You Might Be a New York City Runner If…

I moved to New York after having lived and run in the Denver and Chicago suburbs.

I mastered the head nod or itty bitty wave for the early morning trails on the Highline Canal, where I would invariably acknowledge every other human being I passed on my morning run.

I learned to run against traffic so there are two sets of eyes looking out for me, not one. I also waived to the drivers as they slowed down to pass me.

I dutifully passed on the left and hugged the right side of whatever sidewalk I chose to pound my cross country miles on that day.

New York City is a different animal, and entirely different beast all together. We have our own rules and our own quirks. Here are my Top 10 “You Might Be a New York City Runner If…”

1. You see the same person every time you run but neither of you ever acknowledge the other’s existence.

2. Your run includes multiple boroughs. Or states.

Where Brooklyn at?

Where Brooklyn at?

3. You bring cab fare or a Metro card with you when you long run.

4. You know the run routes through boroughs that you don’t know how to get to by train or car.

5. You are more paranoid of being hit by a bicyclist than a car.

6. Your runs regularly include going over at least one bridge.

Bridges!

Bridges!

7. You run through neighborhoods you would never consider walking through.

8. On any given day in Central Park, you might see nuns on roller skates, a guy juggling while running, and Meb Keflezighi all on the same run.

9. You accidentally crash the JP Morgan Chase Challenge and audibly groan when you realize what you’ve done.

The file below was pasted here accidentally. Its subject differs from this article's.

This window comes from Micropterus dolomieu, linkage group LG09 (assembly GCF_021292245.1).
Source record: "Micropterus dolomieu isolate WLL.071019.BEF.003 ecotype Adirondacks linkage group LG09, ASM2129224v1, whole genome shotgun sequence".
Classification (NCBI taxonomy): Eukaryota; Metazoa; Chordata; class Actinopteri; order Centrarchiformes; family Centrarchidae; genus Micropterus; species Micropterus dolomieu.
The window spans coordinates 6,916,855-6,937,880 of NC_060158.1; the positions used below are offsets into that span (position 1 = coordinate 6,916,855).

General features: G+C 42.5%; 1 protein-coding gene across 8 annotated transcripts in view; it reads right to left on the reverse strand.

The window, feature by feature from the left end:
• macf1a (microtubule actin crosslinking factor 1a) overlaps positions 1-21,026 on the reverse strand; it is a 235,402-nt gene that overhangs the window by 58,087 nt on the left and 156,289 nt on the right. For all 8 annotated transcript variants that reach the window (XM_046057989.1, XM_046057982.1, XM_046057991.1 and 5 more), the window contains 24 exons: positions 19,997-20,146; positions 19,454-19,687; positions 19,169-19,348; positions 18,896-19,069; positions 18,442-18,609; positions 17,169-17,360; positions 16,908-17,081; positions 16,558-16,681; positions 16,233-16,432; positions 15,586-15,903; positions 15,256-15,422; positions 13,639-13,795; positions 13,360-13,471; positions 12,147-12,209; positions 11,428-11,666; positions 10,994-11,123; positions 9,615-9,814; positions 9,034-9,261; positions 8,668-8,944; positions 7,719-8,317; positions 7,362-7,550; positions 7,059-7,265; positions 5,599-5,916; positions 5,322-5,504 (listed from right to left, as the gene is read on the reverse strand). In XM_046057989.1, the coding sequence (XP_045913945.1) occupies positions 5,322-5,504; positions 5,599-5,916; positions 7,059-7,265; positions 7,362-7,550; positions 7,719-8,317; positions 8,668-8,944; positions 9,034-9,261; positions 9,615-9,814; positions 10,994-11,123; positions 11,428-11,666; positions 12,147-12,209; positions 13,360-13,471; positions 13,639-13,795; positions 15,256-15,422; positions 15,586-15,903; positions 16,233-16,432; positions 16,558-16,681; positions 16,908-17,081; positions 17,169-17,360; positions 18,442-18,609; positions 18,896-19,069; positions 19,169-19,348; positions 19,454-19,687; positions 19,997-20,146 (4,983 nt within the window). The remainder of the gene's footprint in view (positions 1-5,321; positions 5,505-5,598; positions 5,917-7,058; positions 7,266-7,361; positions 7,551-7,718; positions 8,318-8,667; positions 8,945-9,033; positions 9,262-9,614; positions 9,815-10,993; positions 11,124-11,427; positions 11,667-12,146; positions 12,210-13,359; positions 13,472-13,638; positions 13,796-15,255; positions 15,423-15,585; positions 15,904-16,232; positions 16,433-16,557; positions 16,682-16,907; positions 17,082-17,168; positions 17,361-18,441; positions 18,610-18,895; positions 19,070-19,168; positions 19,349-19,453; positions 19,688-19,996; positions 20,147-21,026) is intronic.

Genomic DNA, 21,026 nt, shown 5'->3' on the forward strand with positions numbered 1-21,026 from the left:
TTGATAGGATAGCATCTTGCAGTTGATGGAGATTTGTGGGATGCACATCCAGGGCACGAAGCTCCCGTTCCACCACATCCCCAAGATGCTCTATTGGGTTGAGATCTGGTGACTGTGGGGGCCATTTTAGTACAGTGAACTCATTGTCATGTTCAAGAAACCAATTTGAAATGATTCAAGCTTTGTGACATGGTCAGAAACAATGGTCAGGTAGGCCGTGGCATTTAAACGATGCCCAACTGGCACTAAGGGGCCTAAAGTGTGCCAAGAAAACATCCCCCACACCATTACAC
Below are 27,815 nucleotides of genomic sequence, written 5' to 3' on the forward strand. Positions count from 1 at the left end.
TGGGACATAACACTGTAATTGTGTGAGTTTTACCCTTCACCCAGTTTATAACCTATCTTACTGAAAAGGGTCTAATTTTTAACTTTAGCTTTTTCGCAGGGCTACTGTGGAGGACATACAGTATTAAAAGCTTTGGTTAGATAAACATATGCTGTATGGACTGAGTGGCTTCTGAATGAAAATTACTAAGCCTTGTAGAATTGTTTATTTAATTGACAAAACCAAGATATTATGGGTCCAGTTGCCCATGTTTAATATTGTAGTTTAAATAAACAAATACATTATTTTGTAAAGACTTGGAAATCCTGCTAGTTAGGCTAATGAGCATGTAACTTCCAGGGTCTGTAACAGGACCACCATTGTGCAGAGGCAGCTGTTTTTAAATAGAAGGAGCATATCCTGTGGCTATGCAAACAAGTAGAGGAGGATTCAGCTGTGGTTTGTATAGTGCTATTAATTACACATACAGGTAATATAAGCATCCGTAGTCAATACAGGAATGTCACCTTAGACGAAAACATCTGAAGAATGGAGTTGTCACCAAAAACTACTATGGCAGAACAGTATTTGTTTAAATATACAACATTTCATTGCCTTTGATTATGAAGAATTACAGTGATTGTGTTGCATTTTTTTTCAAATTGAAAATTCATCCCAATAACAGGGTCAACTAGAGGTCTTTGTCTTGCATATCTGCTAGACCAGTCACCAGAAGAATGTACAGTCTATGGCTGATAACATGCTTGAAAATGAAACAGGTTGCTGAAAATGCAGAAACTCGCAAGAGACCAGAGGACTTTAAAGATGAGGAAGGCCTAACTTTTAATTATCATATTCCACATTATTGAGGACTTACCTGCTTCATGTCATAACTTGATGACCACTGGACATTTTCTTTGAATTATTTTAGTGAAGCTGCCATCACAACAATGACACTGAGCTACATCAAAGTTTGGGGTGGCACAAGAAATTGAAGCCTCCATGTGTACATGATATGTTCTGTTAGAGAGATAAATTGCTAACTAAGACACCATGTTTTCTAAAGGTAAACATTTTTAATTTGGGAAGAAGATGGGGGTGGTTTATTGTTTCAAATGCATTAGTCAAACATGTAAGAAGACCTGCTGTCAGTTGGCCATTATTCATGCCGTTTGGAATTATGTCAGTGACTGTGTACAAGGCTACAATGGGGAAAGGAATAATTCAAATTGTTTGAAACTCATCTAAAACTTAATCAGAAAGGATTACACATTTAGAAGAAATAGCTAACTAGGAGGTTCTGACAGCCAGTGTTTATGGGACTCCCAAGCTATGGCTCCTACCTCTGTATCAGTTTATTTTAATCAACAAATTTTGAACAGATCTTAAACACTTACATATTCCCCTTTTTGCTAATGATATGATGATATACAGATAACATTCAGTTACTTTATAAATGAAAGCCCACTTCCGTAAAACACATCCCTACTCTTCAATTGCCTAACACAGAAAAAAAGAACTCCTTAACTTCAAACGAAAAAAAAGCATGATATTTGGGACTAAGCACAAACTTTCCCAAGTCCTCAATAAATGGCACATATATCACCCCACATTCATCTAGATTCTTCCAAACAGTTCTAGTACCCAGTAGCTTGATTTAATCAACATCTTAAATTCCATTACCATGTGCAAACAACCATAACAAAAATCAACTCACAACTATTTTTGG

10. People say “The Park” and you know they mean Central Park.

What are your “You Might Be a New York City Runner If…” moments? Or maybe your city has its own little quirks. Tell me about it in the comments and I’ll feature my favorites on Friday!

Now go out and run.

My Favorite Track Workout: Ladder Up

I’m the biggest fan of track workouts. Last summer, it was Track Tuesdays and I would meet my (MUCH faster) friends Birdie and Minnie and they would lap me while I do my favorite workout.

Just a normal day at the track wearing makeup and a skirt.

Just a normal day at the track wearing makeup and a skirt. Just kidding. I look gross during track workouts.

Best part about a track workout is that it’s broken up and none of the sections last very long. This workout is my favorite because it hits lots of different gears and makes me feel strong in the end.

Ladder Up

  • 2 mile warm-up (super easy and relatively slow)
  • 4 x 200 meter sprints (200 meter jog in between repeats)
  • 3 x 400 meter sprints (200 meter jog in between repeats)
  • 2 x 800 meter hard tempo (400 meter jog in between)
  • 1 x 1 mile all-out
  • 1-2 mile cool down (relaxed pace)

This is a surprisingly long workout that goes by very quickly when you take one repeat at a time.

Win the argument.

Win the argument.

3 things to remember are:

  1. Maintain the same pace for each repeat in the set (all 400s the same pace, all 800s the same pace, etc).
  2. Your pace should be fastest for the 200s and slowest for the mile, not the same throughout the entire workout.
  3. Maintaing the pace through each lap in the 800s and mile is also key.

This workout is designed to get you in shape, help you find your true comfortable pace, and to find different gears in your pace. And isn’t it nice to mix it up a little on the oval?

Now go out and run.